Opponents of equality have used referendums since the 1990s to limit the rights of LGBT people, especially in the USA. They have traditionally mobilised enough human and financial resources to ensure outcomes reflect their views.

Vice-President of the LGBTI Intergroup-designate of the European Parliament, Sophie in ‘t Veld MEP commented: “This debate is not about Slovakia, but about EU’s fundamental rights, tolerance and equality. We may not turn a blind eye to religious organisations fuelling intolerance towards our very own EU citizens.”

“It is distasteful that after the Croatian referendum, we again face a referendum on eliminating the rights of fellow citizens. Such a process has no place in an enlightened continent like Europe.”

“After Social Democrats, supported by Christian Democrats, constitutionally banned possible future same-sex unions, Slovakia is on a slippery slope. I urge the Slovak people to stand up for the rights of their compatriots.”



European Parliament condemns Russian clampdown

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European Union FlagIn a resolution adopted last week, the European Parliament strongly condemned the intensified clampdown on Russian civil society which will further limit work on LGBT people’s freedoms and rights there. The motion condemns the strengthened ‘Foreign Agents Law’.

In June 2014, Putin signed amendments to the law which allow the Ministry of Justice to register community groups or non-governmental organisations (NGOs) as “foreign agents” at their own discretion, without the organisations’ consent. Organisations thus categorised will be subject to additional scrutiny by the government.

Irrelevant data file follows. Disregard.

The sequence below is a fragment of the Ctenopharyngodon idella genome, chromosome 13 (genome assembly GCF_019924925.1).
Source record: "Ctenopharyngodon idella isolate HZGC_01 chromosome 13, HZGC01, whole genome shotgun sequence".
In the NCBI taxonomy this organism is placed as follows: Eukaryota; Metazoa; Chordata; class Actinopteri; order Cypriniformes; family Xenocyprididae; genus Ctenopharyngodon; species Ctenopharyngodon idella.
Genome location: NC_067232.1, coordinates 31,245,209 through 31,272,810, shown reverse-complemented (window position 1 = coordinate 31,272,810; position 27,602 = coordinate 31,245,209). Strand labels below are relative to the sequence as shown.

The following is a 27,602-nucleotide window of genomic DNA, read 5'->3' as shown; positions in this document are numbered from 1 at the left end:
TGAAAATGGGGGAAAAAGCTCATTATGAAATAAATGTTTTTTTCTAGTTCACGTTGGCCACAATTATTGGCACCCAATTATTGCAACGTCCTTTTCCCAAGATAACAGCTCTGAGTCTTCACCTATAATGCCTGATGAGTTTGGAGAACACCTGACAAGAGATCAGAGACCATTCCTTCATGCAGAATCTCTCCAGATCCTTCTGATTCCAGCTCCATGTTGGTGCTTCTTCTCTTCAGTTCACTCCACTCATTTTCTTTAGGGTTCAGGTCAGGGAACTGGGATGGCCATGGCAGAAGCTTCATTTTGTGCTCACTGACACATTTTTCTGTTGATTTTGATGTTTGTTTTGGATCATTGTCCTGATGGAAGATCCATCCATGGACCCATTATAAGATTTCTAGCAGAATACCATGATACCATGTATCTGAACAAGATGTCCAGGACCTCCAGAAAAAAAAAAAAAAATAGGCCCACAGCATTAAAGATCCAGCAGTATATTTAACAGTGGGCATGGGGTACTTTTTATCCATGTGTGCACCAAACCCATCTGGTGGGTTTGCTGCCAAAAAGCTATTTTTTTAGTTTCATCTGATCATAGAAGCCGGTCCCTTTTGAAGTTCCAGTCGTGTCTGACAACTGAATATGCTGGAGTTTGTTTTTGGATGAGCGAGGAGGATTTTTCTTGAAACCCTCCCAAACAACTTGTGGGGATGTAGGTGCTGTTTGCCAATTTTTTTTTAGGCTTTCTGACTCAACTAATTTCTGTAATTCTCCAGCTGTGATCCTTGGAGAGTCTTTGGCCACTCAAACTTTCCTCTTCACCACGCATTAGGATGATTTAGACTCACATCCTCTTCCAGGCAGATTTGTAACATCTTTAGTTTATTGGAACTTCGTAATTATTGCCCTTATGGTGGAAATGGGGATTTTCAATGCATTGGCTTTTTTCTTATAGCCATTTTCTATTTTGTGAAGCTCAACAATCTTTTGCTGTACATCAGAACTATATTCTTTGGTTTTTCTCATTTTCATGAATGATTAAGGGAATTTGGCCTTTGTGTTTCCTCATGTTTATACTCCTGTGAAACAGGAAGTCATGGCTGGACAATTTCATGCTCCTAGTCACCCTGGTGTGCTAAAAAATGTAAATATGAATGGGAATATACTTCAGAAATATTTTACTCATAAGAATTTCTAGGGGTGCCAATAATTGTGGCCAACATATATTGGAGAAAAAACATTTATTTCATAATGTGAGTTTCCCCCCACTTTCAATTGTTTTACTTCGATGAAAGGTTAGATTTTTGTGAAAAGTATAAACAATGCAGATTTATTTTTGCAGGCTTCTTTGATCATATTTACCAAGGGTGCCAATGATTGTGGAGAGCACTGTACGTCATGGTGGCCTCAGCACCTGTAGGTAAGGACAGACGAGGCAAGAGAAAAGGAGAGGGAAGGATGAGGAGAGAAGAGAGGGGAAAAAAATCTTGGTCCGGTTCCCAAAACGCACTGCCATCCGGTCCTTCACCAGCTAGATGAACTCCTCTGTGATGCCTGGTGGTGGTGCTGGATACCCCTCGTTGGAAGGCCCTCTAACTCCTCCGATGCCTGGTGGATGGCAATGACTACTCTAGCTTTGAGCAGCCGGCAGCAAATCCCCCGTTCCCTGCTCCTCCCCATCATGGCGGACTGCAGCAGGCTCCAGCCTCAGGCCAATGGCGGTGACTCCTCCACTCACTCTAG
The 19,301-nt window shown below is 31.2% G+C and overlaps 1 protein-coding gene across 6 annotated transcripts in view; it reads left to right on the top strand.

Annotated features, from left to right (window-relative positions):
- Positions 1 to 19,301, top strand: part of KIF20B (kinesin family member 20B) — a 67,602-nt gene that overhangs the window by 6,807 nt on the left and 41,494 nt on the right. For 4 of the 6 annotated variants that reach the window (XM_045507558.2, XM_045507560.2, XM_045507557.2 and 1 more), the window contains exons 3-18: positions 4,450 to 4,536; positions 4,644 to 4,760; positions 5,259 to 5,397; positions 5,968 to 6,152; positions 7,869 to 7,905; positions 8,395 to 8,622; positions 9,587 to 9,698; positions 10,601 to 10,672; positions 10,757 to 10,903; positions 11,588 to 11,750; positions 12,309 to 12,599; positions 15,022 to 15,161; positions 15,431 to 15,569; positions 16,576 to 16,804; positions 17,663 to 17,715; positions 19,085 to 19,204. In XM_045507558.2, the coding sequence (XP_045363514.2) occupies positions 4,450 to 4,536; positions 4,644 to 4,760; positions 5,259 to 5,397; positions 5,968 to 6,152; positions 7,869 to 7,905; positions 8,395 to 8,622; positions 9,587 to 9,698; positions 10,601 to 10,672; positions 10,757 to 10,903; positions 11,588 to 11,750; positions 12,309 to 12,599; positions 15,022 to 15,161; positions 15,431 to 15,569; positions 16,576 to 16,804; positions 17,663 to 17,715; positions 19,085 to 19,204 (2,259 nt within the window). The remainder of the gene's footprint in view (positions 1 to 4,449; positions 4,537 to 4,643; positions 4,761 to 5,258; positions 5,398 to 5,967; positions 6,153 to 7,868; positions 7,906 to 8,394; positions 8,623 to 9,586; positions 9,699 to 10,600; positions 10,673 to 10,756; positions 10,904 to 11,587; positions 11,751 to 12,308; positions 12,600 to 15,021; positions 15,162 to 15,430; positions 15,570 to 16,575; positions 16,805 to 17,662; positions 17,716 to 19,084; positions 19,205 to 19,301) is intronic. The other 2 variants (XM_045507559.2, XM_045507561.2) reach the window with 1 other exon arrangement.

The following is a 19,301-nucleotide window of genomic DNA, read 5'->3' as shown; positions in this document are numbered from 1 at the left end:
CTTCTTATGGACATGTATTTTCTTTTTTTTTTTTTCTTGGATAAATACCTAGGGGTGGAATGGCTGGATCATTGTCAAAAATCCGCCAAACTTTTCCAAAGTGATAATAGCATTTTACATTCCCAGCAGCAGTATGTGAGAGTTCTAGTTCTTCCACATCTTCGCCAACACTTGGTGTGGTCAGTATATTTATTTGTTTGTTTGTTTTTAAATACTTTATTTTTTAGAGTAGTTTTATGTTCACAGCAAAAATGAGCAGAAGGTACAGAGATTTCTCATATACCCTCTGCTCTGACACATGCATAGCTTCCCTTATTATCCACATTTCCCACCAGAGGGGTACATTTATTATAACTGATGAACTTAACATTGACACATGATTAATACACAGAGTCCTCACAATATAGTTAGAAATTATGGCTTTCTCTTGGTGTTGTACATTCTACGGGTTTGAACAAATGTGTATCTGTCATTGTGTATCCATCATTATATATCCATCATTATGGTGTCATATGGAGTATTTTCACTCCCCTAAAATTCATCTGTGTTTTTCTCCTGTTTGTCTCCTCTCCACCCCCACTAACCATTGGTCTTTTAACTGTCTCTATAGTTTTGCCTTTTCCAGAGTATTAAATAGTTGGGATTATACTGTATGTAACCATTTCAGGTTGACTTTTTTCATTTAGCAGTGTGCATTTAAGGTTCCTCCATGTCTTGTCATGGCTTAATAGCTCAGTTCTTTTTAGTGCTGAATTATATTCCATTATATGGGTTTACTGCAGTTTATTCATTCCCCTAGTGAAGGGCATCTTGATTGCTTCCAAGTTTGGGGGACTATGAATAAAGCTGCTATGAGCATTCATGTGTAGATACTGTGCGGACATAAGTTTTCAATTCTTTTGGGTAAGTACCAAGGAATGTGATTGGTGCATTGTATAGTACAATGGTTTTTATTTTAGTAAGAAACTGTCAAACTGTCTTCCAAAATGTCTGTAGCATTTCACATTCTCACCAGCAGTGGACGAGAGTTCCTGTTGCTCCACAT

Dennis de Jong MEP

Dennis de Jong MEP

Hundreds of NGOs have been targeted, among which many organisations working on LGBTI rights.

Vice-President of the Intergroup-designate on LGBTI Rights in the European Parliament Dennis de Jong MEP, reacted: “LGBT people, and those who defend their rights, are under threat through legal efforts attempting to curtail their rights, as well as an increasingly homophobic climate in which violence against LGBT people goes unpunished.”

“Russia needs to be held accountable on these issues. I urge the European Commission and the External Action Service to continue raising these discriminatory and suppressive laws in their relations with Russia, to make sure that freedom of organisation for LGBT people is taken seriously.”

Tanja Fajon MEP

Tanja Fajon MEP

Vice-President of the Intergroup-designate on LGBTI Rights, Tanja Fajon MEP, added: “Organisations defending the rights of LGBT people are under attack in Russia, both by the Foreign Agents Law and the Anti-Propaganda Law.”

“For this reason, it is absurd that the ECR sought to delete just the reference to LGBTI activists in its text. This shows how out of touch their group has become with the real world. Thankfully, a reasonable majority voted to keep LGBTI activists in the resolution.”



EuroBiCon returns!

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EuroBiCon is wider than the 28 states: we’ll still be welcome even if we’ve left the EU by then!

It’s been eleven years since the last European BiCon – held in Dublin in 2003 – but the event will at last return.

The event is picking up on a UK BiCon model of incorporating a theory & research event, so today’s announcement is that the first EuroBiReCon as well as third EuroBiCon is to be held in Amsterdam, The Netherlands.

There’s some time to save up your pennies for the flight though as the dates are July 28-31, 2016.

We look forward to reporting further, nearer the time!

In the meantime you can follow the twitter accounts eurobicon and eurobirecon. They’ll probably be fairly quiet for a bit!